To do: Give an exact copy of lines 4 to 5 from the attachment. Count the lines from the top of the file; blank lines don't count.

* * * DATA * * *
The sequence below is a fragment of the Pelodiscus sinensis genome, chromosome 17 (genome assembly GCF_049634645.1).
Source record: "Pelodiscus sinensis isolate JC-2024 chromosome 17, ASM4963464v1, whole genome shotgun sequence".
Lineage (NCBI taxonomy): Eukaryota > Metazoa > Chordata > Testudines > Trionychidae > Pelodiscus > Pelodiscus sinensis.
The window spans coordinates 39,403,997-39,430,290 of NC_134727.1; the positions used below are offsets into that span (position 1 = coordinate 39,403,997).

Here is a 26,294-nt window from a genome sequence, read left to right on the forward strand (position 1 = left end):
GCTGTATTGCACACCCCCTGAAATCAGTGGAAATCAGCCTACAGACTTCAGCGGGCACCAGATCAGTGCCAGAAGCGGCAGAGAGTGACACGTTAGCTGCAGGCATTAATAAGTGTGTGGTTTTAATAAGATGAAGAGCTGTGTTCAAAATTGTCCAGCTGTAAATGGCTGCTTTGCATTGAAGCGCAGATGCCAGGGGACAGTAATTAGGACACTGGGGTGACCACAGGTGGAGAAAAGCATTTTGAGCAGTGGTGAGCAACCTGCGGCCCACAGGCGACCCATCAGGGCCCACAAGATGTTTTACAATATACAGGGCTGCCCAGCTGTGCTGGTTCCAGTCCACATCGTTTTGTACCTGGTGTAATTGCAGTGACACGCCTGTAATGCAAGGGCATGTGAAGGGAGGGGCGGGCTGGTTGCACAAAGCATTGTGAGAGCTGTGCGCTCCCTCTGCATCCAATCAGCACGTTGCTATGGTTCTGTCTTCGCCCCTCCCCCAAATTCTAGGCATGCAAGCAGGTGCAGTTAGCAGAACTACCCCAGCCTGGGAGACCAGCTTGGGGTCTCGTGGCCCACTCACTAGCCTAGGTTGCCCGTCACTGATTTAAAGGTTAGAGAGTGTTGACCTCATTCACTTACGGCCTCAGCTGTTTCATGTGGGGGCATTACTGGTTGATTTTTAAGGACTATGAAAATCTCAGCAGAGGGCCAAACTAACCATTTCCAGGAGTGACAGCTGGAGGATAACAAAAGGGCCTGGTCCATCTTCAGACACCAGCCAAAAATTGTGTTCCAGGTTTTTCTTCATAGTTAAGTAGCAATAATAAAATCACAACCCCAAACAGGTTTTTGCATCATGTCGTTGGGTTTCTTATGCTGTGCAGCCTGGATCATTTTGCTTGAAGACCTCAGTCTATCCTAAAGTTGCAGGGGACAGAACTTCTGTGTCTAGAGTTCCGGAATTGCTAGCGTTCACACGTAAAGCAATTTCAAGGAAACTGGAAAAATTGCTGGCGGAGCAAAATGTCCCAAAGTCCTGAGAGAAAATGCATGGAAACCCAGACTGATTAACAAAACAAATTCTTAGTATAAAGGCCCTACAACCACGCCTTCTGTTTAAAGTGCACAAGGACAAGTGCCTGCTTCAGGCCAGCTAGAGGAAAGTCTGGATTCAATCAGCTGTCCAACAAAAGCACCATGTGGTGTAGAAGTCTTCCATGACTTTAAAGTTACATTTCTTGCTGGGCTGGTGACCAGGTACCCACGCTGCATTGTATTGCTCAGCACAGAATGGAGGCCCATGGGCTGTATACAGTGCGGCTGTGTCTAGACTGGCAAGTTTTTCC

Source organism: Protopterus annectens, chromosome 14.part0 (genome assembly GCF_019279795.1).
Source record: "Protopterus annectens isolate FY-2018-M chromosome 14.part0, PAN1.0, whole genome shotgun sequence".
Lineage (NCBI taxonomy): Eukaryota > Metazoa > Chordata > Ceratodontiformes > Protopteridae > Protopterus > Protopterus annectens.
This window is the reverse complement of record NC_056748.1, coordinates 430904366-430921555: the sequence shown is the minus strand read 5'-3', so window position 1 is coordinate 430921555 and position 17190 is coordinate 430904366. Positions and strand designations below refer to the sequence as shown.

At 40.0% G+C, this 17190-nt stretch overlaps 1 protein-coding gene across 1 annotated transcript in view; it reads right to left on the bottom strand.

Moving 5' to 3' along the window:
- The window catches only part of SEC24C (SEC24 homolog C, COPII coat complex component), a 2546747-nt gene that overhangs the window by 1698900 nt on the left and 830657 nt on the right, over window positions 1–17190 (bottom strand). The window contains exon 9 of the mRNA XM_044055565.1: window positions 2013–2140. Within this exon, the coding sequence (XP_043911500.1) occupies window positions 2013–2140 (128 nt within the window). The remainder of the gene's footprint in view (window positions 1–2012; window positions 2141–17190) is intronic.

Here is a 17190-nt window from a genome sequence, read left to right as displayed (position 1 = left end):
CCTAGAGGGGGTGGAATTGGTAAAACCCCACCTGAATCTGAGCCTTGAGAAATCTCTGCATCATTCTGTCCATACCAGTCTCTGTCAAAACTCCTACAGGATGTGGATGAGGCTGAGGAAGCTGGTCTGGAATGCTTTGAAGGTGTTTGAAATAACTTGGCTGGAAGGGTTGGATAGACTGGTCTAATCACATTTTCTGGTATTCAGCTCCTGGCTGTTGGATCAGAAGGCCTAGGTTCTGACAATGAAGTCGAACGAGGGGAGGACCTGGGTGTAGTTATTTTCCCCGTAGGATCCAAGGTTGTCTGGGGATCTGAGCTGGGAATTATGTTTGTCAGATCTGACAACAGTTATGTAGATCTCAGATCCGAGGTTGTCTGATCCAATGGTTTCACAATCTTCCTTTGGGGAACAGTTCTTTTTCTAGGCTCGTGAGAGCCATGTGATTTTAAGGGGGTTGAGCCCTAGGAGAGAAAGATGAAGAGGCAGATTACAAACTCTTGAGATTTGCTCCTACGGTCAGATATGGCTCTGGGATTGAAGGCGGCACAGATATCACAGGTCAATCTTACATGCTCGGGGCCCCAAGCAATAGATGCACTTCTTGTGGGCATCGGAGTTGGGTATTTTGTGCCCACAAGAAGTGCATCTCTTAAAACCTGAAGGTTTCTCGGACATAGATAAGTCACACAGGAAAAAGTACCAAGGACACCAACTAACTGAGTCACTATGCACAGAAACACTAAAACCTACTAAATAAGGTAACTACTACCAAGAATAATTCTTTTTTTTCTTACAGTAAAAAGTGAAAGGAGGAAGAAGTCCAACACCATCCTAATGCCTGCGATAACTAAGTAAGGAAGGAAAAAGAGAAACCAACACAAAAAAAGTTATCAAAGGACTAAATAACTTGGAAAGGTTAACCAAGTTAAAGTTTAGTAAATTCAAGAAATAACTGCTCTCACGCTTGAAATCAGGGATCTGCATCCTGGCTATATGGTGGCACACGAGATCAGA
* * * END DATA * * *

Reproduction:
The window spans coordinates 39,403,997-39,430,290 of NC_134727.1; the positions used below are offsets into that span (position 1 = coordinate 39,403,997).

Here is a 26,294-nt window from a genome sequence, read left to right on the forward strand (position 1 = left end):